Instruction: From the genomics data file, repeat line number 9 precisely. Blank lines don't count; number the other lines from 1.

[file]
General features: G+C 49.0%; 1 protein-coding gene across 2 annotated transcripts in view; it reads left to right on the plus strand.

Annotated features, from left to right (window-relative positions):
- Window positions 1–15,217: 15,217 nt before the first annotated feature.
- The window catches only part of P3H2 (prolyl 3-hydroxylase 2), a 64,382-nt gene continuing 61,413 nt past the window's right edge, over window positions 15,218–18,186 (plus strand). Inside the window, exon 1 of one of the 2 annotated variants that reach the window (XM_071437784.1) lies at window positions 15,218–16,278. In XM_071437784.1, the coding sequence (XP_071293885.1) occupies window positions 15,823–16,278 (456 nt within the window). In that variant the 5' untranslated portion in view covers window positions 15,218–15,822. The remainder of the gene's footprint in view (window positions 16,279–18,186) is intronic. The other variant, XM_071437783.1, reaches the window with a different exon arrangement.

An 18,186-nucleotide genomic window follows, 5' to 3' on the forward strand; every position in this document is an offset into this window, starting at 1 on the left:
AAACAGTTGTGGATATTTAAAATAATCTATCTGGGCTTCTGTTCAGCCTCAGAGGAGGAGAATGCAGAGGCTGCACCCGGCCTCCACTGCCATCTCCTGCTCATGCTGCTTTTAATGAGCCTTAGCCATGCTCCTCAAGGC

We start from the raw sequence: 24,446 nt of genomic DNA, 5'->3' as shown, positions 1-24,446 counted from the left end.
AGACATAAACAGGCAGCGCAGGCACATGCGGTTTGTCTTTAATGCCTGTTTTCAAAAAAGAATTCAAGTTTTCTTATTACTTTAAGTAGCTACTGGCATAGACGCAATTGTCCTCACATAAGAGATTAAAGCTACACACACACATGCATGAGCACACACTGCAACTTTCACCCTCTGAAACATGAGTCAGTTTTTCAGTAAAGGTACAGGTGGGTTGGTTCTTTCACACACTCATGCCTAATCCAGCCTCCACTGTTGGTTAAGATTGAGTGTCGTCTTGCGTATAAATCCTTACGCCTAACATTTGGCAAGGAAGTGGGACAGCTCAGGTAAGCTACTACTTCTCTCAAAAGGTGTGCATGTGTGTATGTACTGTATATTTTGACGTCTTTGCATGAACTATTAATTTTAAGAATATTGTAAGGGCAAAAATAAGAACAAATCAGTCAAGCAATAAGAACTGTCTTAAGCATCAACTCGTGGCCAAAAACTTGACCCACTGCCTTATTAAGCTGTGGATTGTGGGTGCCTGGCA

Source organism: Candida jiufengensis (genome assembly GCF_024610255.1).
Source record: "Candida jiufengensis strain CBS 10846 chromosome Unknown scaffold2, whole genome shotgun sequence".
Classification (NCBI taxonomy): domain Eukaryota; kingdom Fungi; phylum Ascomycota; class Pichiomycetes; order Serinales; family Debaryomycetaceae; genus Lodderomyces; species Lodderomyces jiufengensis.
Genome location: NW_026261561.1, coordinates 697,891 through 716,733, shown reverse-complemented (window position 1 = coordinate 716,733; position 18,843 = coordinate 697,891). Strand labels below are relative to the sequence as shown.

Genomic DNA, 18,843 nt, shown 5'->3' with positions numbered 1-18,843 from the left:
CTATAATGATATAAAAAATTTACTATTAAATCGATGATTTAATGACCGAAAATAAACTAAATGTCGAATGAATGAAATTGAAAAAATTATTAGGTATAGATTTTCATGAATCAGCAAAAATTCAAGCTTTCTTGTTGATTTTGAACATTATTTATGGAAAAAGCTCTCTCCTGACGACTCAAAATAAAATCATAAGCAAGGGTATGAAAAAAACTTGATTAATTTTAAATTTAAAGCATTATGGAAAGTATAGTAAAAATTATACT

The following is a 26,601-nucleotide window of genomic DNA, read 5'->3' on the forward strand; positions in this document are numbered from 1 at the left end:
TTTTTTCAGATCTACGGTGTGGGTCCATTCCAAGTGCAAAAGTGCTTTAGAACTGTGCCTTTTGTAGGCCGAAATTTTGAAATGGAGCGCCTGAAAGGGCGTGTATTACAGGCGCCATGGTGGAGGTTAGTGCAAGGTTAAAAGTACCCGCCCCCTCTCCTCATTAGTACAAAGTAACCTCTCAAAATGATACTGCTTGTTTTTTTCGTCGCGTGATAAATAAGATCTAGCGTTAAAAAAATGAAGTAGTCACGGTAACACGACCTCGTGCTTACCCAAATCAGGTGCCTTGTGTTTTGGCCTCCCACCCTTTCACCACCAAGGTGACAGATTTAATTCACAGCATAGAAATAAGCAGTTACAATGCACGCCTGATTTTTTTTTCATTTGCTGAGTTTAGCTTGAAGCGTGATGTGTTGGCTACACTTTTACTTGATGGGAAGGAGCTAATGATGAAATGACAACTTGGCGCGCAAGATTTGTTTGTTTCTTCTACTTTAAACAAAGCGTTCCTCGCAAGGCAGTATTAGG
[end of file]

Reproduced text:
Source organism: Candida jiufengensis (genome assembly GCF_024610255.1).